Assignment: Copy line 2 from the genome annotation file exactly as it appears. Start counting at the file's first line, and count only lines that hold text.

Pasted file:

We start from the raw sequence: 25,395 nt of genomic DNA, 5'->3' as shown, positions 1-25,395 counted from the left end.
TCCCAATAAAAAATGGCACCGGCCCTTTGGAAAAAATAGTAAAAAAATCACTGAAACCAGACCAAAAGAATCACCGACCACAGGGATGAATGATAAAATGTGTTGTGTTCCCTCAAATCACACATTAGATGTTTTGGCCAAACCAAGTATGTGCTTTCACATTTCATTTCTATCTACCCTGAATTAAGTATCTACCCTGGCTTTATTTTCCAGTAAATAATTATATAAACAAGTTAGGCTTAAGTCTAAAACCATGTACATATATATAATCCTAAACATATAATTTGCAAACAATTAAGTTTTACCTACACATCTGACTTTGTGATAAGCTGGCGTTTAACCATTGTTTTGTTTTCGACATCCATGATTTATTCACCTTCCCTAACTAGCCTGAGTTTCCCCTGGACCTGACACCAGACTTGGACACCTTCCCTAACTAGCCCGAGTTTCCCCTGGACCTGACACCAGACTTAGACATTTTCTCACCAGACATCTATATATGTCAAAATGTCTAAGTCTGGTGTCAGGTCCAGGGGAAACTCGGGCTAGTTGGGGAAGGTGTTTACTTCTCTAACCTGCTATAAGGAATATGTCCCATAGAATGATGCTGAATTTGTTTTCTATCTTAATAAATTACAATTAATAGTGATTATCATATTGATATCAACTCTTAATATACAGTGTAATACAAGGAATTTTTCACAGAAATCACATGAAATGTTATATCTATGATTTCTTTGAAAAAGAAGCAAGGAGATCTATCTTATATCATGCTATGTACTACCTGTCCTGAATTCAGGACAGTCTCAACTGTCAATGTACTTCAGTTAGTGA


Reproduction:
TCCCAATAAAAAATGGCACCGGCCCTTTGGAAAAAATAGTAAAAAAATCACTGAAACCAGACCAAAAGAATCACCGACCACAGGGATGAATGATAAAATGTGTTGTGTTCCCTCAAATCACACATTAGATGTTTTGGCCAAACCAAGTATGTGCTTTCACATTTCATTTCTATCTACCCTGAATTAAGTATCTACCCTGGCTTTATTTTCCAGTAAATAATTATATAAACAAGTTAGGCTTAAGTCTAAAACCATGTACATATATATAATCCTAAACATATAATTTGCAAACAATTAAGTTTTACCTACACATCTGACTTTGTGATAAGCTGGCGTTTAACCATTGTTTTGTTTTCGACATCCATGATTTATTCACCTTCCCTAACTAGCCTGAGTTTCCCCTGGACCTGACACCAGACTTGGACACCTTCCCTAACTAGCCCGAGTTTCCCCTGGACCTGACACCAGACTTAGACATTTTCTCACCAGACATCTATATATGTCAAAATGTCTAAGTCTGGTGTCAGGTCCAGGGGAAACTCGGGCTAGTTGGGGAAGGTGTTTACTTCTCTAACCTGCTATAAGGAATATGTCCCATAGAATGATGCTGAATTTGTTTTCTATCTTAATAAATTACAATTAATAGTGATTATCATATTGATATCAACTCTTAATATACAGTGTAATACAAGGAATTTTTCACAGAAATCACATGAAATGTTATATCTATGATTTCTTTGAAAAAGAAGCAAGGAGATCTATCTTATATCATGCTATGTACTACCTGTCCTGAATTCAGGACAGTCTCAACTGTCAATGTACTTCAGTTAGTGA